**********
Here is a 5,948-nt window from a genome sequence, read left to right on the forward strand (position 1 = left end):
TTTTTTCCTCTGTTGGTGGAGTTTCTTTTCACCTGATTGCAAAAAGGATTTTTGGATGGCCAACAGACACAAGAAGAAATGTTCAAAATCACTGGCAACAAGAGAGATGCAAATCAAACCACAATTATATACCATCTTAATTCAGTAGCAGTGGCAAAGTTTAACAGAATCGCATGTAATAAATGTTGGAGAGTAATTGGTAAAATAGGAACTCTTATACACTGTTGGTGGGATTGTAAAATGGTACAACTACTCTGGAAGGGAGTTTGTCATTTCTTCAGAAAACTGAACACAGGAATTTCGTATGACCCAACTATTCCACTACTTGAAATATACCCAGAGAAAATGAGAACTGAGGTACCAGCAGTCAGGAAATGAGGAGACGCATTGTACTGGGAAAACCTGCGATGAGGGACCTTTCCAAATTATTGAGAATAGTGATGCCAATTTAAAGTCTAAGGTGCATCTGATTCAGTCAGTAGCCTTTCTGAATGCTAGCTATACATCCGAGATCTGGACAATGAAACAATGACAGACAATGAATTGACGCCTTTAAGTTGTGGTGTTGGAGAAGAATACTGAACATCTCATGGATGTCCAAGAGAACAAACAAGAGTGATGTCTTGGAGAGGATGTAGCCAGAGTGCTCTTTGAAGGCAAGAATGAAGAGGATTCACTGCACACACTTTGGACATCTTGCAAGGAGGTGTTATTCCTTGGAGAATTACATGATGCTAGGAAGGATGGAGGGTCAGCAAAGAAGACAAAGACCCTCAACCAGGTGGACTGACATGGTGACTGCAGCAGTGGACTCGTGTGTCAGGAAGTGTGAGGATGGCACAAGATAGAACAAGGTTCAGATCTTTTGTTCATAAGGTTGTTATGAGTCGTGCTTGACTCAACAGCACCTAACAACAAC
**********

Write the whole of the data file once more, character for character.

Here is a 5,948-nt window from a genome sequence, read left to right on the forward strand (position 1 = left end):
TTTTTTCCTCTGTTGGTGGAGTTTCTTTTCACCTGATTGCAAAAAGGATTTTTGGATGGCCAACAGACACAAGAAGAAATGTTCAAAATCACTGGCAACAAGAGAGATGCAAATCAAACCACAATTATATACCATCTTAATTCAGTAGCAGTGGCAAAGTTTAACAGAATCGCATGTAATAAATGTTGGAGAGTAATTGGTAAAATAGGAACTCTTATACACTGTTGGTGGGATTGTAAAATGGTACAACTACTCTGGAAGGGAGTTTGTCATTTCTTCAGAAAACTGAACACAGGAATTTCGTATGACCCAACTATTCCACTACTTGAAATATACCCAGAGAAAATGAGAACTGAGGTACCAGCAGTCAGGAAATGAGGAGACGCATTGTACTGGGAAAACCTGCGATGAGGGACCTTTCCAAATTATTGAGAATAGTGATGCCAATTTAAAGTCTAAGGTGCATCTGATTCAGTCAGTAGCCTTTCTGAATGCTAGCTATACATCCGAGATCTGGACAATGAAACAATGACAGACAATGAATTGACGCCTTTAAGTTGTGGTGTTGGAGAAGAATACTGAACATCTCATGGATGTCCAAGAGAACAAACAAGAGTGATGTCTTGGAGAGGATGTAGCCAGAGTGCTCTTTGAAGGCAAGAATGAAGAGGATTCACTGCACACACTTTGGACATCTTGCAAGGAGGTGTTATTCCTTGGAGAATTACATGATGCTAGGAAGGATGGAGGGTCAGCAAAGAAGACAAAGACCCTCAACCAGGTGGACTGACATGGTGACTGCAGCAGTGGACTCGTGTGTCAGGAAGTGTGAGGATGGCACAAGATAGAACAAGGTTCAGATCTTTTGTTCATAAGGTTGTTATGAGTCGTGCTTGACTCAACAGCACCTAACAACAAC